Stop Dissing Yourself – you're better than good – Carole Ann Rice Life Coach

Lady Life Lessons's picture

If you were a door-to-door salesperson or a chugger (charity mugger) and the ware you were flogging (flogging being the operative word here) were self-loathing, you could retire and buy some small island Richard Branson hasn't.

Beating yourself up is the British acceptable face of bloodsport. We love to loathe ourselves, a) because it seems like a great motivator: I suck, therefore, how can I not suck? and b) we feel we are getting to ourselves before anyone else does, like a pre-emptive strike! You can't slag me off, I've beaten you to it and what's more, you have to agree with me. 

While it is perfectly right and correct to admit when you've done wrong and promptly brainstorm ways to make it OK, or better than OK, it is unproductive and harmful to get stuck in the land of self-reproach. Far better to hold up the white flag and figure out a way to a) not do it again b) learn from the mistake and c) figure out a better plan.

This is not a one-off deal because, by the very definition of humanity, we are fallible, and we will always make mistakes, some big, some small. That bit is easy. The hard bit is moving on and coming back bigger, brighter, and with more resilience than Katie Price's cleavage.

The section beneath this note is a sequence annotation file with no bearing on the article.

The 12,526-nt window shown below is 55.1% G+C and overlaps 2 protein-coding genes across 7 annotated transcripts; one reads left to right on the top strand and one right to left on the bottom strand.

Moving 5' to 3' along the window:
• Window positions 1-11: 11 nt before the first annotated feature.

For here are a few pointers to help you from suck to soar

  • Get that you are not alone. You are not the only holder of the Platinum Card in the Loser’s Club. We all goof up, gaff and generally do/say/choose the wrong things. Like often.
  • Allow yourself the gift of wholeheartedness with a side order of self-forgiveness. Even Reggie Kray (the notorious East End gangster and murderer) said on his deathbed; “I don’t like to look back on the bad stuff I’ve done. It’s negative and vexatious to the spirit”. If he can, of all people, so can you.
  • Get things in perspective. Is it really the worst thing ever? Did anyone die (see Reggie Kray above)? Are you really that bad?
  • Name the critical voice that snipes away in your head and notice it. “Oh that’s Sick Vic the school bully again. Take a hike” and choose a more nourishing supportive thought.
  • Ask yourself – is this true? Is this view of myself helpful? Can I get a second opinion?
  • Keep a Big Me Up book of all the good and positive things you are/have done/what people say about you and refer to it as needed.
  • Even if you did a bad thing doesn’t mean you ARE a bad thing.
  • Say over and over again “I am good enough”.  And for the truly brave try “I am MORE thank good enough

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